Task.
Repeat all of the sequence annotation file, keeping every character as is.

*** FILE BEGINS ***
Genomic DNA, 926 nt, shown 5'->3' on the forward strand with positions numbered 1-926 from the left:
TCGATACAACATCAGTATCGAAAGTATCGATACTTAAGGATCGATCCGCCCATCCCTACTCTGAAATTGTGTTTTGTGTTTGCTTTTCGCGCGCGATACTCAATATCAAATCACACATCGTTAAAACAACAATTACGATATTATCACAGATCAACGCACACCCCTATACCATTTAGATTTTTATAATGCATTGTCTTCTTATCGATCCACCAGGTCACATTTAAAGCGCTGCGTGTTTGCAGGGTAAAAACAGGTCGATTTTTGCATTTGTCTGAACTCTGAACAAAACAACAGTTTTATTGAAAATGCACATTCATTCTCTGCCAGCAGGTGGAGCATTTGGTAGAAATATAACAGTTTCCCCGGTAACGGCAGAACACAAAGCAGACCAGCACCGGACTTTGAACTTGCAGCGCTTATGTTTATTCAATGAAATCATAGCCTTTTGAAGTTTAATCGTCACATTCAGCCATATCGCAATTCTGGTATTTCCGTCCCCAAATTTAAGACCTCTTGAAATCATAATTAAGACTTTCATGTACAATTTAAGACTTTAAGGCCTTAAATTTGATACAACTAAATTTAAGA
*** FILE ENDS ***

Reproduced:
Genomic DNA, 926 nt, shown 5'->3' on the forward strand with positions numbered 1-926 from the left:
TCGATACAACATCAGTATCGAAAGTATCGATACTTAAGGATCGATCCGCCCATCCCTACTCTGAAATTGTGTTTTGTGTTTGCTTTTCGCGCGCGATACTCAATATCAAATCACACATCGTTAAAACAACAATTACGATATTATCACAGATCAACGCACACCCCTATACCATTTAGATTTTTATAATGCATTGTCTTCTTATCGATCCACCAGGTCACATTTAAAGCGCTGCGTGTTTGCAGGGTAAAAACAGGTCGATTTTTGCATTTGTCTGAACTCTGAACAAAACAACAGTTTTATTGAAAATGCACATTCATTCTCTGCCAGCAGGTGGAGCATTTGGTAGAAATATAACAGTTTCCCCGGTAACGGCAGAACACAAAGCAGACCAGCACCGGACTTTGAACTTGCAGCGCTTATGTTTATTCAATGAAATCATAGCCTTTTGAAGTTTAATCGTCACATTCAGCCATATCGCAATTCTGGTATTTCCGTCCCCAAATTTAAGACCTCTTGAAATCATAATTAAGACTTTCATGTACAATTTAAGACTTTAAGGCCTTAAATTTGATACAACTAAATTTAAGA